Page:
Plentiful rainfall and images from devastating storms that hit the area this summer have helped increase calls for some local tree maintenance businesses.
Jim Blanchard, president of Blanchard Tree and Lawn in Springfield Township, said heavy rains has spurred tree growth this summer.
Precipitation measured at Toledo Express Airport in April was 4.69 inches and 5.91 inches in May
Homeowners are having tree limbs removed that hang over houses and elsewhere to prevent damage from storms such as those that ripped through northwest Ohio and southeast Michigan in June, he said.
"It definitely makes people more aware of their trees and to make them as safe as possible," Mr. Blanchard said. "It reminds people of what might happen."
At Davey Tree Expert Co.'s Toledo office, meanwhile, business has increased to combat drought conditions that have taken hold since early July, stressing newly planted trees and shrubs, which need fertilizer, mulching, and other maintenance, said Scott Kirby, district manager. "We're seeing mostly drought damage," Mr. Kirby said. "You see a lot of discolored and burned leaves."
June's precipitation was 3.95 inches. Nationwide, activity for tree services overall is picking up after a dismal 2009, when the troubled economy hit such service businesses particularly hard as homeowners reduced spending, said Tchukki Andersen, staff arborist for the Tree Industry Association.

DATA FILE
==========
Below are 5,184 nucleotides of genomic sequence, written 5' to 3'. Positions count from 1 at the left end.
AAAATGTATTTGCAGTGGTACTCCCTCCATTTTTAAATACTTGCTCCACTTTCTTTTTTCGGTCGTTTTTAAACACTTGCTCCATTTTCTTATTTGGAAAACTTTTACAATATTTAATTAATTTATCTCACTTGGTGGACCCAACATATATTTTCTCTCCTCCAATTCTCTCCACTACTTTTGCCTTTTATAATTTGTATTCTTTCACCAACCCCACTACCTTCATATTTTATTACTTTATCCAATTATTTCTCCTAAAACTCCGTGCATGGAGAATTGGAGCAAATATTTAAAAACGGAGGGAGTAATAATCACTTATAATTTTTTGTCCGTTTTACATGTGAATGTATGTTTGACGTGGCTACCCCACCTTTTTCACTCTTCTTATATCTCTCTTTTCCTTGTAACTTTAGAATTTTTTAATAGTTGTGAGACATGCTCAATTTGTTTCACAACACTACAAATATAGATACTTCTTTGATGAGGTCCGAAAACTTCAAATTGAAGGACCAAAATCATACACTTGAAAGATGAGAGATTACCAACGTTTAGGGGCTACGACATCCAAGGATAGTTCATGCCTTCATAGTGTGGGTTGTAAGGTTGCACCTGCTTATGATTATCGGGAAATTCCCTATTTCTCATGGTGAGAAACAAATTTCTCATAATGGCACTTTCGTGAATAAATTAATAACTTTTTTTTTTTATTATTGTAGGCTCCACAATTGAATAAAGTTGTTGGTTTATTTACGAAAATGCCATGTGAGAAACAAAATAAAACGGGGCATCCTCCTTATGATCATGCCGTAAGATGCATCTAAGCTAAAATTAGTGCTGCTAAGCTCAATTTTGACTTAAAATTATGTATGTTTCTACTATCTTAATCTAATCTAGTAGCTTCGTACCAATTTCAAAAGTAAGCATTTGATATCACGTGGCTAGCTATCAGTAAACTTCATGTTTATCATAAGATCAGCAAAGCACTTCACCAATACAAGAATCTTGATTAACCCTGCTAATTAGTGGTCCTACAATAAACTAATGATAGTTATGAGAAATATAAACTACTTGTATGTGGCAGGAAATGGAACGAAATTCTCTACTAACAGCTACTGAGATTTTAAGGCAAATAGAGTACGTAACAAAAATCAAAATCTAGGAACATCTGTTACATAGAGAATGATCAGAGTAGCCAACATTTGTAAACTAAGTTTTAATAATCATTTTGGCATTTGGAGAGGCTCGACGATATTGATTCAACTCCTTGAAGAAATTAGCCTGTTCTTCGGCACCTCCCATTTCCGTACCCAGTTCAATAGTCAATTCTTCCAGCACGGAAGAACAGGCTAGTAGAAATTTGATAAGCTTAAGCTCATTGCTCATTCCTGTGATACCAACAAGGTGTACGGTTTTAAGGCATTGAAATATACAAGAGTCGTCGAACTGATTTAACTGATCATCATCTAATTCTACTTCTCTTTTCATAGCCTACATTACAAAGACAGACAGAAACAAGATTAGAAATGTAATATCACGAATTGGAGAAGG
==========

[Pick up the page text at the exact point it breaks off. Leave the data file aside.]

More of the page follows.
"It appears that our industry has turned the corner," Ms. Andersen said. "I think we're right back on track."
Although business is up for Woods Tree, Lawn & Landscape in Toledo, revenues are not keeping pace, owner Randall Woods said.
A deluge of start-up businesses that don't pay into workers compensation, insurance, and other expenses has hurt established tree service companies, Mr. Woods said.
"It forces us to lower our prices so that we can compete," he said.
Matt Kowalski, owner of Aaron Tree and Lawn in Toledo, also said such businesses cause a problem for legitimate firms.
Business is up because of weather-related conditions, however, including humidity that can weaken tree branches, he said.
Mr. Blanchard said there still is some business removing ash trees, especially among those who ignored problems caused by the invasive emerald ash borer.
Ash trees can be treated chemically to protect them, but it is costly, he said.
More business related to ash trees will crop up next year as municipalities receive federal grants for their removal, said Mr. Kirby of Davey Tree Expert.
The grants require a quarter of removed trees be replanted with other species, he said.
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